Often the terms “machine learning” and “artificial intelligence” (AI) are used interchangeably. However, albeit related, they are quite different principles.  


AI is the more overarching term. It refers to a range of technologies that work as a system to enable the mimicry of functions that are usually associated with human cognition (or intelligence). This would include functions such as thinking, reasoning, remembering, learning, imagining, creating and communicating.  You can probably think of AI as attempting to simulate the human brain.    

In contrast, you can think of machine learning as simulating a single neural pathway within the brain and not at all able to simulate the entire complexity of the human brain or human cognition. This is because machine learning is a subset of AI (along with a range of other subsets, such as natural language processing and robotics) that focuses only on the “learning” part of the mimicked cognition.  Machine learning is therefore an application of AI.  

In machine learning, algorithms are used to analyse data, look for patterns or insights (i.e. learn from the data) and then make/suggest decisions based on those learnings. Effectively, the more data and more “runs” that the machine learning model is exposed to, the more it learns and improves.  Hence, the outcome can be the improved learnings and/or an improved machine learning model. The model is learning autonomously (i.e. without human input) based on past data, its analysis and resultant insights.  The goal is to increase the accuracy of the desired output. They are usually reliant upon statistical models to learn and autonomously correct/improve.  I like to think of the learning as a process of evolution – with the decision-making evolving to become more and more accurate and closer to the optimal outcome. 


What is an example of AI and machine learning that I would be familiar with and will help me to understand the difference? 

By now most of us will have dabbled with ChatGPT, which is an example of AI in that it is getting pretty good at simulating the human brain. It feels like ChatGPT is thinking, remembering, creating and communicating, much like human cognition. On the other hand, machine learning might feel less “intelligent” . An example is autonomous vehicles learning how to navigate, avoid collisions and route disruptions.  However, it is easy to see how machine learning can help to make AI better.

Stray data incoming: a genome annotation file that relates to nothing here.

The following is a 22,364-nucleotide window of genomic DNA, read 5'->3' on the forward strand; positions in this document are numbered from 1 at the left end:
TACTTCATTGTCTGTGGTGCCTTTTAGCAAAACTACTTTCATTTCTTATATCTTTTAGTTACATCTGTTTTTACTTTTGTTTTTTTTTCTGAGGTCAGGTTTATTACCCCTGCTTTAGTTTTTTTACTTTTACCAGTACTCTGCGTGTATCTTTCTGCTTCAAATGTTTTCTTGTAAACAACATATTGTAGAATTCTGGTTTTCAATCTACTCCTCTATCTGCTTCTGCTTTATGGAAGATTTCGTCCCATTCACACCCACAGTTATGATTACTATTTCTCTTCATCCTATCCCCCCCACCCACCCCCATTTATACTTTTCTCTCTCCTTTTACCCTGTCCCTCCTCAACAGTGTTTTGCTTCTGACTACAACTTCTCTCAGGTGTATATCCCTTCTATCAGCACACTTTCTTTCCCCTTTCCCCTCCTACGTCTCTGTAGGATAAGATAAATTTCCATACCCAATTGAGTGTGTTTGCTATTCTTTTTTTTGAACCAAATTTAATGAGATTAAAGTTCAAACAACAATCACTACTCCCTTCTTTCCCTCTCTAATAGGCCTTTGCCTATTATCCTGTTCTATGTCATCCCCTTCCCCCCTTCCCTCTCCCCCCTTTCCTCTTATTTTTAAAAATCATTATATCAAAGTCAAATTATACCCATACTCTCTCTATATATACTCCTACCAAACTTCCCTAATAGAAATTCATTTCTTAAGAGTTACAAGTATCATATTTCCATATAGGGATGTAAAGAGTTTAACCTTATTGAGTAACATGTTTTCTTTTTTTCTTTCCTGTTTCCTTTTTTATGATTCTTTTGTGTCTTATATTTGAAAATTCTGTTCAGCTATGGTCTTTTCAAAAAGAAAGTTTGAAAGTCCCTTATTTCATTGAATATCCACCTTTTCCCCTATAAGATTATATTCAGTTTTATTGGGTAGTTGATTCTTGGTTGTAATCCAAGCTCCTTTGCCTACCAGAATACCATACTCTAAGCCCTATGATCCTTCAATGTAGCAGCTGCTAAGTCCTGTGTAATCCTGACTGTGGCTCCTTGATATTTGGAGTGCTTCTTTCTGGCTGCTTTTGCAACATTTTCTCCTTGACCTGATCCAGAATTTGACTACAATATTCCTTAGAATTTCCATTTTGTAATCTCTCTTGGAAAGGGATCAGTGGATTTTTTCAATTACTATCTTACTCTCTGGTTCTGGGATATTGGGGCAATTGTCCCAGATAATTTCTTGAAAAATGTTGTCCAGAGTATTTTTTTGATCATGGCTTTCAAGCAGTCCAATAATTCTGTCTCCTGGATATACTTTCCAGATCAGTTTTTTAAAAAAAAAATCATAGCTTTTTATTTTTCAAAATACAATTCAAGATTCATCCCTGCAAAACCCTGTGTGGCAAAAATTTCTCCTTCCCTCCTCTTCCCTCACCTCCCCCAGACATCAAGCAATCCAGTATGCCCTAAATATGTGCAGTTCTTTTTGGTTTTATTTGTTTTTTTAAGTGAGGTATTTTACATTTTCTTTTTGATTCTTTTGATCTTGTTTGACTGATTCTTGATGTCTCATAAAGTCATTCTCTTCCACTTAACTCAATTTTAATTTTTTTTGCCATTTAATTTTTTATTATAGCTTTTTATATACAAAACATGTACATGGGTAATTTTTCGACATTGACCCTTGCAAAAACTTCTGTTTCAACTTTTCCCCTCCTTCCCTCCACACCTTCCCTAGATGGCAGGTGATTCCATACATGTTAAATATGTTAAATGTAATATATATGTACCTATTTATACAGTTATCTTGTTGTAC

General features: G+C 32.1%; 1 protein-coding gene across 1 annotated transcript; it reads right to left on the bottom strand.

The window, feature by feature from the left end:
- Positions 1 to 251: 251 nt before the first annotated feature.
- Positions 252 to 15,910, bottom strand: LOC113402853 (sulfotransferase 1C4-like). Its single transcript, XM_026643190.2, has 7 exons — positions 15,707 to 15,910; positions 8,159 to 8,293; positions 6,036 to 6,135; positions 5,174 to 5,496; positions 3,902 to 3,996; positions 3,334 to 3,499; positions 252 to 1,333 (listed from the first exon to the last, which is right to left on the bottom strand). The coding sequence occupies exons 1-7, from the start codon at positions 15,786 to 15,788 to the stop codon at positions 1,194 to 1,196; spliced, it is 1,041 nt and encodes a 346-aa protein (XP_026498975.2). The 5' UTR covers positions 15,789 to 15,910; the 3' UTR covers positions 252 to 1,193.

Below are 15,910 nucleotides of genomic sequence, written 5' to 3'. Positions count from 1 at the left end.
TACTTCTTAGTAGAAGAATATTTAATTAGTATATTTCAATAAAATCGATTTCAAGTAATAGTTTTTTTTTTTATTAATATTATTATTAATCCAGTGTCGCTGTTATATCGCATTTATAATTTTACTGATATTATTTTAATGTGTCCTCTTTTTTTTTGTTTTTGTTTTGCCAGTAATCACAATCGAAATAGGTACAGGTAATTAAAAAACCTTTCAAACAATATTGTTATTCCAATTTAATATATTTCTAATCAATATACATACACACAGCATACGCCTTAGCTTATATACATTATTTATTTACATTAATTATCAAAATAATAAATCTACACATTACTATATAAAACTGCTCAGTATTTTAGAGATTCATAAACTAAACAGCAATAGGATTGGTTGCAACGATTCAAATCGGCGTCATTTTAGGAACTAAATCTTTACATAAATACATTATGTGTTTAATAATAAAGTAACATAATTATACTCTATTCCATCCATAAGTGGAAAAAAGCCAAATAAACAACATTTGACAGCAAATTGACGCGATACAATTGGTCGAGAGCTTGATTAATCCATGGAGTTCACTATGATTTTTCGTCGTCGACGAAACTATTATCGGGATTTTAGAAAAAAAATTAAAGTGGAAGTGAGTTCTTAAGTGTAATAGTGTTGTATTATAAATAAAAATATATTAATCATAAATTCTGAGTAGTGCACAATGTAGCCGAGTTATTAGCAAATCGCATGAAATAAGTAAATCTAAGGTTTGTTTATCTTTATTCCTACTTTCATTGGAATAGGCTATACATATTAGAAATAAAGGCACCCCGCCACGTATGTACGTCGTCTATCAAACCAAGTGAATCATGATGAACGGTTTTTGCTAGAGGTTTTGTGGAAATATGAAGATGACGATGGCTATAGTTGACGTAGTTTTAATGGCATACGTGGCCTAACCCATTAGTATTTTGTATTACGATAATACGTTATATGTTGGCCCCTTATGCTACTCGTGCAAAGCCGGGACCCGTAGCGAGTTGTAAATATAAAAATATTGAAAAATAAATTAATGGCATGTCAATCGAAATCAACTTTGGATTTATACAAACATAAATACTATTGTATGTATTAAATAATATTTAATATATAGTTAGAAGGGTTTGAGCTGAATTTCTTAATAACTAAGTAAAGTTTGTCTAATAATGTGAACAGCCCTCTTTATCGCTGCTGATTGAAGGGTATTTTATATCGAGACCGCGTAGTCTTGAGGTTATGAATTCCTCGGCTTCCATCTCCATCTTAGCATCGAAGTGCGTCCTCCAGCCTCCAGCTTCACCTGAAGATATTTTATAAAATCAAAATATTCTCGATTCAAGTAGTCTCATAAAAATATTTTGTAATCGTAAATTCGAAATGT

What types of industrial “neural pathways” are machine learning models best suit to?   

Machine learning can assist  manufacturing, fabrication and construction in many ways, particularly applications where:

  • faster or more reliable decision-making is required (e.g. in identifying a desired visual indicator of manufacturing quality);
  • human error is a common concern (e.g. where the human eye is not reliably distinguishing between something of good or poor quality);
  • decision-making needs to be data driven and the data is complex or large (e.g. where there are vast numbers of images requiring fast assessments of quality); and
  • customisation and adaptability is required (e.g. where the indicators of quality vary across different jobs).


What steps should I undertake to evaluate the relevance of machine learning to my business? 

The order may vary but generally the steps would include the following. 

  1. Determine if you have a need for machine learning (e.g. is it for an application to solve a problem listed above?). 
  2. Determine if you have the ability to readily collect relevant data. 
  3. Assess if that data is of high enough quality and reliability to train AI models. 
  4. Build a business case- will automating this have benefit? Does the benefit justify any further investment?  
  5. Create capability- either by training existing staff, hiring new or contracting in consultants (you may need someone to assist even at the early stages). 
  6. Create rules for data collection, storage, use,  sharing and protection and ensure legislative compliance (i.e. a data governance framework). 
  7. Evaluate solutions- some can be off the shelf, others may be bespoke. 
  8. Undertake a pilot or proof of concept trial (with a minimum viable product). 
  9. Evaluate effectiveness and review the business case. 


HERA has an Industry 4.0 Cluster, (which by the way, is an even more overarching term than AI!) that you can join if you are interested in learning more about Industry 4.0 technologies, such as AI, augmented reality, robotics, and digital twinning. Contact Holger Heinzel for more information about this cluster.